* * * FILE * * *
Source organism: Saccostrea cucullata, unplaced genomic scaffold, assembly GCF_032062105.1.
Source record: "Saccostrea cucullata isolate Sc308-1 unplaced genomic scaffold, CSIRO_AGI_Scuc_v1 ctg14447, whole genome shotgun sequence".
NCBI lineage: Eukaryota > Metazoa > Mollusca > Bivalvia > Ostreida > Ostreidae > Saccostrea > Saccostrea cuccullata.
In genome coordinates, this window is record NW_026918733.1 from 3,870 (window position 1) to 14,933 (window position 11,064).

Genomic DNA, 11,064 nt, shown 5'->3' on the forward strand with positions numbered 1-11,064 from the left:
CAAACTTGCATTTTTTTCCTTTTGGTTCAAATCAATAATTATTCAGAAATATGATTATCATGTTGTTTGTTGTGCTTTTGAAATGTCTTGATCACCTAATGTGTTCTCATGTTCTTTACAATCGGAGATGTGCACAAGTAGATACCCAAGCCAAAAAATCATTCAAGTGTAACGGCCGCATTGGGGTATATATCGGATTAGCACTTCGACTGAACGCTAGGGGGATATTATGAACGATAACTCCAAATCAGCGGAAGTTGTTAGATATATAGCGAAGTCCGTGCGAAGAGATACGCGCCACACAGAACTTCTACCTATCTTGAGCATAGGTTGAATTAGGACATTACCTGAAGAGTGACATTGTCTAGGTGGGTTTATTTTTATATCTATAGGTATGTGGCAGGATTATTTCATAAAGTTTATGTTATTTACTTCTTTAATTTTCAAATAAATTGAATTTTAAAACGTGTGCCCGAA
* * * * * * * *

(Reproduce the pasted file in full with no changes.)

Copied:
Source organism: Saccostrea cucullata, unplaced genomic scaffold, assembly GCF_032062105.1.
Source record: "Saccostrea cucullata isolate Sc308-1 unplaced genomic scaffold, CSIRO_AGI_Scuc_v1 ctg14447, whole genome shotgun sequence".
NCBI lineage: Eukaryota > Metazoa > Mollusca > Bivalvia > Ostreida > Ostreidae > Saccostrea > Saccostrea cuccullata.
In genome coordinates, this window is record NW_026918733.1 from 3,870 (window position 1) to 14,933 (window position 11,064).

Genomic DNA, 11,064 nt, shown 5'->3' on the forward strand with positions numbered 1-11,064 from the left:
CAAACTTGCATTTTTTTCCTTTTGGTTCAAATCAATAATTATTCAGAAATATGATTATCATGTTGTTTGTTGTGCTTTTGAAATGTCTTGATCACCTAATGTGTTCTCATGTTCTTTACAATCGGAGATGTGCACAAGTAGATACCCAAGCCAAAAAATCATTCAAGTGTAACGGCCGCATTGGGGTATATATCGGATTAGCACTTCGACTGAACGCTAGGGGGATATTATGAACGATAACTCCAAATCAGCGGAAGTTGTTAGATATATAGCGAAGTCCGTGCGAAGAGATACGCGCCACACAGAACTTCTACCTATCTTGAGCATAGGTTGAATTAGGACATTACCTGAAGAGTGACATTGTCTAGGTGGGTTTATTTTTATATCTATAGGTATGTGGCAGGATTATTTCATAAAGTTTATGTTATTTACTTCTTTAATTTTCAAATAAATTGAATTTTAAAACGTGTGCCCGAA